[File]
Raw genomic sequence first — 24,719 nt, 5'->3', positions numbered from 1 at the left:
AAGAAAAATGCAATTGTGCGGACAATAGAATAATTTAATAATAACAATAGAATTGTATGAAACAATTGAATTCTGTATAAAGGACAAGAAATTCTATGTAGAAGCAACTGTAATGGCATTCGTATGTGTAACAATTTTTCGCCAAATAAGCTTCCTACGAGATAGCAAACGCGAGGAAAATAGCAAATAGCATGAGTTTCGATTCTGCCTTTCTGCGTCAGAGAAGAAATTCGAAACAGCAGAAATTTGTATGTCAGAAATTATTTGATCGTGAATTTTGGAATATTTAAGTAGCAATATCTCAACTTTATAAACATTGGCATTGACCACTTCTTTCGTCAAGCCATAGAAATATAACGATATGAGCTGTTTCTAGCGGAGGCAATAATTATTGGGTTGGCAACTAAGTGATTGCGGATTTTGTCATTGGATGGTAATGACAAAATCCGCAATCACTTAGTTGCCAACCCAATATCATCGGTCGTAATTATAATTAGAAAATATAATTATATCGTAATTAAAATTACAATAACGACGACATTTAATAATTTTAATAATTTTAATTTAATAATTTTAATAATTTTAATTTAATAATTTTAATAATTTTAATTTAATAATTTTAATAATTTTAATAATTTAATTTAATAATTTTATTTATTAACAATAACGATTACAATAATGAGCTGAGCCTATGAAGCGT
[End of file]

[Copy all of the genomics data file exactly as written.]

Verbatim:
Raw genomic sequence first — 24,719 nt, 5'->3', positions numbered from 1 at the left:
AAGAAAAATGCAATTGTGCGGACAATAGAATAATTTAATAATAACAATAGAATTGTATGAAACAATTGAATTCTGTATAAAGGACAAGAAATTCTATGTAGAAGCAACTGTAATGGCATTCGTATGTGTAACAATTTTTCGCCAAATAAGCTTCCTACGAGATAGCAAACGCGAGGAAAATAGCAAATAGCATGAGTTTCGATTCTGCCTTTCTGCGTCAGAGAAGAAATTCGAAACAGCAGAAATTTGTATGTCAGAAATTATTTGATCGTGAATTTTGGAATATTTAAGTAGCAATATCTCAACTTTATAAACATTGGCATTGACCACTTCTTTCGTCAAGCCATAGAAATATAACGATATGAGCTGTTTCTAGCGGAGGCAATAATTATTGGGTTGGCAACTAAGTGATTGCGGATTTTGTCATTGGATGGTAATGACAAAATCCGCAATCACTTAGTTGCCAACCCAATATCATCGGTCGTAATTATAATTAGAAAATATAATTATATCGTAATTAAAATTACAATAACGACGACATTTAATAATTTTAATAATTTTAATTTAATAATTTTAATAATTTTAATTTAATAATTTTAATAATTTTAATTTAATAATTTTAATAATTTTAATAATTTAATTTAATAATTTTATTTATTAACAATAACGATTACAATAATGAGCTGAGCCTATGAAGCGT